One Ugly Church Bites the Dust

By Nicholas G. Hahn III

Christian Scientists have won their long, twilight struggle against brutalism -- so says a wrecking ball at the corner of 16th and I streets in Washington, D.C.

For what seemed like an eternity, members of the Third Church of Christ, Scientist fought with architecture historians and city bureaucrats over the right to tear down their own church. Churchgoers never liked their 1971 classic brutalist structure -- an architectural style that is well, brutal -- and have even suggested it has something to do with their dwindling numbers.

"We think it says, 'Stay away.' Something goes on in here that they don't want to get outside, which is exactly wrong for all Christianity," a longtime church member, Darrow Kirkpatrick, told NPR. "Brutalism is not our religious expression," he said.

"The Ugliest Churches in the World" offers a hearty "Amen!" While my compilation of ugly churches doesn't rank ugly, the Third Church of Christ, Scientist might just be the ugliest of them all. Take a look at "Even More Ugly Churches," too, and judge for yourself.

When the case went before the District's Historic Preservation Review Board in 2007, the battle became less about bricks and mortar and more about religious freedom. "Church property is often, as is the case here, an expression of a church's theology and religious mission," Roger Severino, a lawyer at the Becket Fund for Religious Liberty, told the Washington Post's Marc Fisher. What's more, the building was in bad shape and needed costly repairs; money the congregation didn't have --and didn't want -- to pony up.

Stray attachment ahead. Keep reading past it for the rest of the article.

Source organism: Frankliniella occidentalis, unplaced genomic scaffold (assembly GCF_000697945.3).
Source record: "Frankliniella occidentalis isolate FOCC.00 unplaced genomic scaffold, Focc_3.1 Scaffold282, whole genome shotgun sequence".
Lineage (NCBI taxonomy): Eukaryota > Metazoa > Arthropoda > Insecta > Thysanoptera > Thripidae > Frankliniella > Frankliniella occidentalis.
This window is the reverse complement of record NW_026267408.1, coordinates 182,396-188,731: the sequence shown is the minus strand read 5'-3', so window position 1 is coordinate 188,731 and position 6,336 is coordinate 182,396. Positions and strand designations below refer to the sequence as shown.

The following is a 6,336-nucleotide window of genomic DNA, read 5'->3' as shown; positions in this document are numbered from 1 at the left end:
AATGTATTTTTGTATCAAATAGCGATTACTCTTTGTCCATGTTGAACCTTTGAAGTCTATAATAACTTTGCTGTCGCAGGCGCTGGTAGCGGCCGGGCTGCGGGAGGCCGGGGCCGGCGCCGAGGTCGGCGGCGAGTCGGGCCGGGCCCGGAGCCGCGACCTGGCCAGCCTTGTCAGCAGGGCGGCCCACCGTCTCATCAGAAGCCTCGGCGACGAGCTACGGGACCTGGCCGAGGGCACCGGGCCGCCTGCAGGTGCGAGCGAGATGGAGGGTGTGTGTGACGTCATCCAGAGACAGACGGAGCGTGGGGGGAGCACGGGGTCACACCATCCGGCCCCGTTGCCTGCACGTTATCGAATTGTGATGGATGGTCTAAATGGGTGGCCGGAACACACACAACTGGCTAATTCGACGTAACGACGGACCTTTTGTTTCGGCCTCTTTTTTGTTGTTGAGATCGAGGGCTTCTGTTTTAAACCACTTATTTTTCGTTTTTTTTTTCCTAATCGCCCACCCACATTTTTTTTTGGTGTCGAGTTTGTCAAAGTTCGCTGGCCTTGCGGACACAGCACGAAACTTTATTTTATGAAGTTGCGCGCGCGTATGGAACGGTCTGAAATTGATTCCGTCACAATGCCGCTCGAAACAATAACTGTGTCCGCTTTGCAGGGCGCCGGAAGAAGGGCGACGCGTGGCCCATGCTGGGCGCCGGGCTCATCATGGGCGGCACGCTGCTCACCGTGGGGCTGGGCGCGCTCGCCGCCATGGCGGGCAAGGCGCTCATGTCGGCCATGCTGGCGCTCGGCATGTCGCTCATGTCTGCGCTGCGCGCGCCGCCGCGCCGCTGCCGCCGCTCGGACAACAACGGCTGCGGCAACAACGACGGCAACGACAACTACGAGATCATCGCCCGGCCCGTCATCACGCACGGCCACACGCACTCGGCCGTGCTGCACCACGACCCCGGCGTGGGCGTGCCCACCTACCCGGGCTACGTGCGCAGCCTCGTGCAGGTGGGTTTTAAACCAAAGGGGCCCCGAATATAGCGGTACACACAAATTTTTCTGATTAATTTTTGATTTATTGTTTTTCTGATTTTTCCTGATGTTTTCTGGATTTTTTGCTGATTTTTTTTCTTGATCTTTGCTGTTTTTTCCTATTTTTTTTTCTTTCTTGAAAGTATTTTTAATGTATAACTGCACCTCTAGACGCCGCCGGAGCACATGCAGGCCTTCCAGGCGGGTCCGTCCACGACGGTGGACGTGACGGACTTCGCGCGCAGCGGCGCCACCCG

But the Board wasn't convinced and voted unanimously to designate the building an official landmark. This meant that the District now dictated where Christian Scientists worshipped and how they spent their money. Churches, the Post's Fisher wrote, are supposed to be protected from this kind of "extreme preservation mania."

It turns out, the Capital's planning director Harriet Tregoning isn't a preservation maniac. In 2009, Tregoning overturned the Board's decision, calling the building's design an "experiment" that "failed badly." Tregoning agreed with the Christian Scientists that they shouldn't go bankrupt repairing a church they want to wreck anyway. Even though Tregoning refused to engage in the religious freedom concerns, this Christian Scientist victory might give hope to Catholics presently fighting the Obama administration over the Affordable Care Act's contraception mandate.

Earlier this month, the District finally issued a permit to raze the brutally ugly church and put up an office buildng (with worship space) in its place. Here's to hoping the rest of "The Ugliest Churches in the World" are next.

Nicholas G. Hahn III is the editor of RealClearReligion. Follow him on Twitter @NGHahn3.

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